“Vart” then explains that he’s actually from another world and that the gem they have stolen will net a huge reward on his world, teleporting himself and the murderous Sykes back to Valeron.  Once there, he reveals the truth: He made certain that no laws were broken and that Sykes came to his planet of his own accord, which puts the villain in Vartox’s jurisdiction.  Frank Sykes must face Valeron’s punishment!

I am torn on the ending of this issue.  On the one hand, it’s kind of clever and Vartox’s insistence on not breaking any of Earth’s laws in his quest makes it feel like a little bit of justice for his wife’s murder.  On the other, it’s a pretty horrible thing to have happen, even to a minor character who deserved punishment.  Superman’s cool with it, though.  Superman #281 works really hard at making it clear that these two heroes are evenly matched and equally noble, it had some charming Clark/Lois downtime sequences and a gorgeous Nick Cardy cover equally lovely Swan/Oksner interiors, earning a well-deserved 4 out of 5 stars overall.  I don’t know why the image of a Scotsman in lederhosen inspired this story, but frankly, if the issue is this good, I don’t need to.

[taq_review] [su_signoff]
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Once upon a time, there was a young nerd from the Midwest, who loved Matter-Eater Lad and the McKenzie Brothers... If pop culture were a maze, Matthew would be the Minotaur at its center. Were it a mall, he'd be the Food Court. Were it a parking lot, he’d be the distant Cart Corral where the weird kids gather to smoke, but that’s not important right now... Matthew enjoys body surfing (so long as the bodies are fresh), writing in the third person, and dark-eyed women. Amongst his weaponry are such diverse elements as: Fear! Surprise! Ruthless efficiency! An almost fanatical devotion to pop culture! And a nice red uniform.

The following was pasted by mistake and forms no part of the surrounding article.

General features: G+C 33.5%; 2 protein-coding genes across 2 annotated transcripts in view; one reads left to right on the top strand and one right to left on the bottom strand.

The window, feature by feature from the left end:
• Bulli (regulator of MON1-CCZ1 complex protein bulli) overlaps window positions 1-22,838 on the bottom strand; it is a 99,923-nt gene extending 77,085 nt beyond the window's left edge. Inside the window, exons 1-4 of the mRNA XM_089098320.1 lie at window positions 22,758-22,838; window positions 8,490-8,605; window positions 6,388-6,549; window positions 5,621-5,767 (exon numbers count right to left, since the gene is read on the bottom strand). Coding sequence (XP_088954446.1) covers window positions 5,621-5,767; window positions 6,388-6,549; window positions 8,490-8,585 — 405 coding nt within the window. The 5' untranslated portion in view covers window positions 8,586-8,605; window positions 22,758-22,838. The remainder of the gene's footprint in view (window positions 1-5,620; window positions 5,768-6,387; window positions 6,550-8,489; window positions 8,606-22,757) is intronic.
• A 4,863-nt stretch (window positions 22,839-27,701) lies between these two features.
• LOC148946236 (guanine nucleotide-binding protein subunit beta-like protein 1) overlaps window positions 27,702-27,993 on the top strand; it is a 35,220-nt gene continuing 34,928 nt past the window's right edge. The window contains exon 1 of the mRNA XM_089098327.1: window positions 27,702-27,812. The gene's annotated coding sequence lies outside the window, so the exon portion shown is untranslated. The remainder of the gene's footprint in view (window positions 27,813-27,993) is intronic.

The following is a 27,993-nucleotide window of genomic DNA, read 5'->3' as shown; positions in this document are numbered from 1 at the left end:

3 Comments

  1. I can’t help wondering why the scientists on Vartox’s world didn’t use their amazing, unfallible autopsiscan on his fiancee when she was still alive. In the VERY SAME PANEL that the autopsiscan is introduced, Vartox remarks that his beloved suffered from mysterious aches and pains THROUGHOUT HER WHOLE LIFE! And yet they waited until she dropped dead before they did any investigating with it??

    If they’d known his fiancee had a “bionic twin” (you should have called her Jamie Sommers), they could have just asked this girl to come live on Vartox’s world where he could watch out for her. Given that she was living in a crime-infested slum, I’m sure she wouldn’t have objected.

    The criminal’s punishment does seem harsh, but on the other hand he murdered a young woman in the prime of her life. She got robbed of all the rest of the years of her life, the criminal at least got to live.